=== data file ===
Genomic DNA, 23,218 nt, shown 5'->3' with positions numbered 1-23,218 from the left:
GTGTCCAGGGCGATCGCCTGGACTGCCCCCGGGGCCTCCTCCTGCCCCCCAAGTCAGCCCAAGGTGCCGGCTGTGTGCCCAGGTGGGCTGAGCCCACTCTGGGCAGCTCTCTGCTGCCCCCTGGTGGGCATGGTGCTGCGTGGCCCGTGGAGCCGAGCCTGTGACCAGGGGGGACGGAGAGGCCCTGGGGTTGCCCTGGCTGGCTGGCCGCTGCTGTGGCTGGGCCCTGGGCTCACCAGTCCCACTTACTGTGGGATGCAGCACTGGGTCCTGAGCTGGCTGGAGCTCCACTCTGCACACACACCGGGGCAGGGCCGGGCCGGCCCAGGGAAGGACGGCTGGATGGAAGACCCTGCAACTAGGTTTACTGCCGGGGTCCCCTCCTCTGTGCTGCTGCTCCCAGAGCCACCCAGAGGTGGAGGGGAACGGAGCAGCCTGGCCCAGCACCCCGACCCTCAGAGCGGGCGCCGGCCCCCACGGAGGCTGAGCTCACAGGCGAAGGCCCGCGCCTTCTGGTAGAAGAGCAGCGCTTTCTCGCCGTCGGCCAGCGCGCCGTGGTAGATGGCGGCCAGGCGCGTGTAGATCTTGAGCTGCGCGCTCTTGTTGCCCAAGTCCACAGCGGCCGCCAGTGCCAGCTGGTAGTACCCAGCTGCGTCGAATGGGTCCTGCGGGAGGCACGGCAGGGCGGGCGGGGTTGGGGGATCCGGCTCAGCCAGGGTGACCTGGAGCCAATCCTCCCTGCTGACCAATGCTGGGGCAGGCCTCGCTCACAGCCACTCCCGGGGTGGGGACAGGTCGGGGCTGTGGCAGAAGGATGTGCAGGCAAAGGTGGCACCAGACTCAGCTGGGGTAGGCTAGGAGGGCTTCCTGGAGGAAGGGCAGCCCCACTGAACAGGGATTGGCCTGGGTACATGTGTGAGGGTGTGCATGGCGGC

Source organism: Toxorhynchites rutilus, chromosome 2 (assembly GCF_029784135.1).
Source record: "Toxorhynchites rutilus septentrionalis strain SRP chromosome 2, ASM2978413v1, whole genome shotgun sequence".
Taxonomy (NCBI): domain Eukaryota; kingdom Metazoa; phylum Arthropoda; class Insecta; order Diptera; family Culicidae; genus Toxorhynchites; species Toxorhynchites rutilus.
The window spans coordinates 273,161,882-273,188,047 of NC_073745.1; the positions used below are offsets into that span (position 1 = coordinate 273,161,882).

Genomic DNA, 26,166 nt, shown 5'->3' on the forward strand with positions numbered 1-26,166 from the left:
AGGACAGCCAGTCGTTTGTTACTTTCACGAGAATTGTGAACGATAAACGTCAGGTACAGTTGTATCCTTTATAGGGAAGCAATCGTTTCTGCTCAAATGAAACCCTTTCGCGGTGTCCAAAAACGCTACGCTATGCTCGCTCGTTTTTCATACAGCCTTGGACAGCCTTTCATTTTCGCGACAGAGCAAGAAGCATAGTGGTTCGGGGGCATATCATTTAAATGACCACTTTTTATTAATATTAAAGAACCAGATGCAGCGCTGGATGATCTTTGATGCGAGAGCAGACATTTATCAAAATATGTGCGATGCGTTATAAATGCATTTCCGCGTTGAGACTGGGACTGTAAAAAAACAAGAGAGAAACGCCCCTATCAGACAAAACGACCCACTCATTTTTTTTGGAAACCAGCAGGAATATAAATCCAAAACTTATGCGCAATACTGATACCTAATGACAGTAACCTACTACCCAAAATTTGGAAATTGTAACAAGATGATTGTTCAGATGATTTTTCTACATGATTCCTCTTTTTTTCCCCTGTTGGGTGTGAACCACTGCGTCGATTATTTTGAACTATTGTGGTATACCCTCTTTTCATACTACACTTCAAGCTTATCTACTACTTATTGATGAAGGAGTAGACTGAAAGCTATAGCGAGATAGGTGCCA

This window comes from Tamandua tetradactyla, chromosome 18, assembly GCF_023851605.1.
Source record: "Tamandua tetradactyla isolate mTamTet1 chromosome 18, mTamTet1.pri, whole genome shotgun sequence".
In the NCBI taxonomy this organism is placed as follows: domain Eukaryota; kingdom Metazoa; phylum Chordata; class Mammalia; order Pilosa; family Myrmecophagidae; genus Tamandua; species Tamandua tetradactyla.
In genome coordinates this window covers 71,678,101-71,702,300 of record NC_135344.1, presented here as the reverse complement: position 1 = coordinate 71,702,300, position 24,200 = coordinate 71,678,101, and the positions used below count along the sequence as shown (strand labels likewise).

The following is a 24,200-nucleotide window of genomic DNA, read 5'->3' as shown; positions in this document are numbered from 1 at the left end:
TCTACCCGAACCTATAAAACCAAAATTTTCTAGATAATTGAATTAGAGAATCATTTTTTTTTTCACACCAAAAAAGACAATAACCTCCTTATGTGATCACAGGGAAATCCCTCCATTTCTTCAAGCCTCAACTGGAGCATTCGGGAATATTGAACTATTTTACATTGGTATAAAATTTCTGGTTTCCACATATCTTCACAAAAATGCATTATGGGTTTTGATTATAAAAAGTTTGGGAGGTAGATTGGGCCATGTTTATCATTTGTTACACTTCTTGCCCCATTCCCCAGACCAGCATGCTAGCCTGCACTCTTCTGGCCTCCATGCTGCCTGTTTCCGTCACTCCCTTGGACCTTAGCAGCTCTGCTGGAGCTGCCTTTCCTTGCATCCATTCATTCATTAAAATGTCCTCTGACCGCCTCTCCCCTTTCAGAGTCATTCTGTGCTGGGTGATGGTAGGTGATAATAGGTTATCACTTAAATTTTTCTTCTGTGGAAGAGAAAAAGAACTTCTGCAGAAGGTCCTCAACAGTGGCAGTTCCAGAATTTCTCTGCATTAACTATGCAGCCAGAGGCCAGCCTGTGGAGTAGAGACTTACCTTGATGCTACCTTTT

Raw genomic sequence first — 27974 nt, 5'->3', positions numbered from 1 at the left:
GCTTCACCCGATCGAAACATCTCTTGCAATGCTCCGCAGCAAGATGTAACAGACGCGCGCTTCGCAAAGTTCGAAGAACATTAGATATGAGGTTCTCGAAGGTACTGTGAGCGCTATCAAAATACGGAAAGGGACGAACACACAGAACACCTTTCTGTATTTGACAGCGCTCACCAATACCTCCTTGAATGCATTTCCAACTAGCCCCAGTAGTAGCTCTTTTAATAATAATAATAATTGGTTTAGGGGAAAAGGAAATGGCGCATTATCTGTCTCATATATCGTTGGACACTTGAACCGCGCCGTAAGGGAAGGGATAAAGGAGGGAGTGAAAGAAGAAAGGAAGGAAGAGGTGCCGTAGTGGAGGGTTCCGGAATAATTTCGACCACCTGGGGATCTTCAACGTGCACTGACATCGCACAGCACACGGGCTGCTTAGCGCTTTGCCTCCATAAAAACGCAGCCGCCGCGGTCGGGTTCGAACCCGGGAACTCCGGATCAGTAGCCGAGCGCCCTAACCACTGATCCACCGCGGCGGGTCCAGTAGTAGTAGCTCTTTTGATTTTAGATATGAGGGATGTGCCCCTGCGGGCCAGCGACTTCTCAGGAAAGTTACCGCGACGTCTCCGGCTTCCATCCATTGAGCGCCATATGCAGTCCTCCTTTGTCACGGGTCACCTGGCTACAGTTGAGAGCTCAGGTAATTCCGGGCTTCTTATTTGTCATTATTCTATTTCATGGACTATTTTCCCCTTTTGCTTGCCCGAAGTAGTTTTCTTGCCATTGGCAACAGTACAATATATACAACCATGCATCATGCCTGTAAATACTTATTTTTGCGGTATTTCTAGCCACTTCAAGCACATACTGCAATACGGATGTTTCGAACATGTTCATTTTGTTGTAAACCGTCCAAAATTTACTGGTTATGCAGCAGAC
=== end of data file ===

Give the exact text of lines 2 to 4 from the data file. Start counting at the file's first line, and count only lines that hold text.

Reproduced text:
GTGTCCAGGGCGATCGCCTGGACTGCCCCCGGGGCCTCCTCCTGCCCCCCAAGTCAGCCCAAGGTGCCGGCTGTGTGCCCAGGTGGGCTGAGCCCACTCTGGGCAGCTCTCTGCTGCCCCCTGGTGGGCATGGTGCTGCGTGGCCCGTGGAGCCGAGCCTGTGACCAGGGGGGACGGAGAGGCCCTGGGGTTGCCCTGGCTGGCTGGCCGCTGCTGTGGCTGGGCCCTGGGCTCACCAGTCCCACTTACTGTGGGATGCAGCACTGGGTCCTGAGCTGGCTGGAGCTCCACTCTGCACACACACCGGGGCAGGGCCGGGCCGGCCCAGGGAAGGACGGCTGGATGGAAGACCCTGCAACTAGGTTTACTGCCGGGGTCCCCTCCTCTGTGCTGCTGCTCCCAGAGCCACCCAGAGGTGGAGGGGAACGGAGCAGCCTGGCCCAGCACCCCGACCCTCAGAGCGGGCGCCGGCCCCCACGGAGGCTGAGCTCACAGGCGAAGGCCCGCGCCTTCTGGTAGAAGAGCAGCGCTTTCTCGCCGTCGGCCAGCGCGCCGTGGTAGATGGCGGCCAGGCGCGTGTAGATCTTGAGCTGCGCGCTCTTGTTGCCCAAGTCCACAGCGGCCGCCAGTGCCAGCTGGTAGTACCCAGCTGCGTCGAATGGGTCCTGCGGGAGGCACGGCAGGGCGGGCGGGGTTGGGGGATCCGGCTCAGCCAGGGTGACCTGGAGCCAATCCTCCCTGCTGACCAATGCTGGGGCAGGCCTCGCTCACAGCCACTCCCGGGGTGGGGACAGGTCGGGGCTGTGGCAGAAGGATGTGCAGGCAAAGGTGGCACCAGACTCAGCTGGGGTAGGCTAGGAGGGCTTCCTGGAGGAAGGGCAGCCCCACTGAACAGGGATTGGCCTGGGTACATGTGTGAGGGTGTGCATGGCGGC

Source organism: Toxorhynchites rutilus, chromosome 2 (assembly GCF_029784135.1).
Source record: "Toxorhynchites rutilus septentrionalis strain SRP chromosome 2, ASM2978413v1, whole genome shotgun sequence".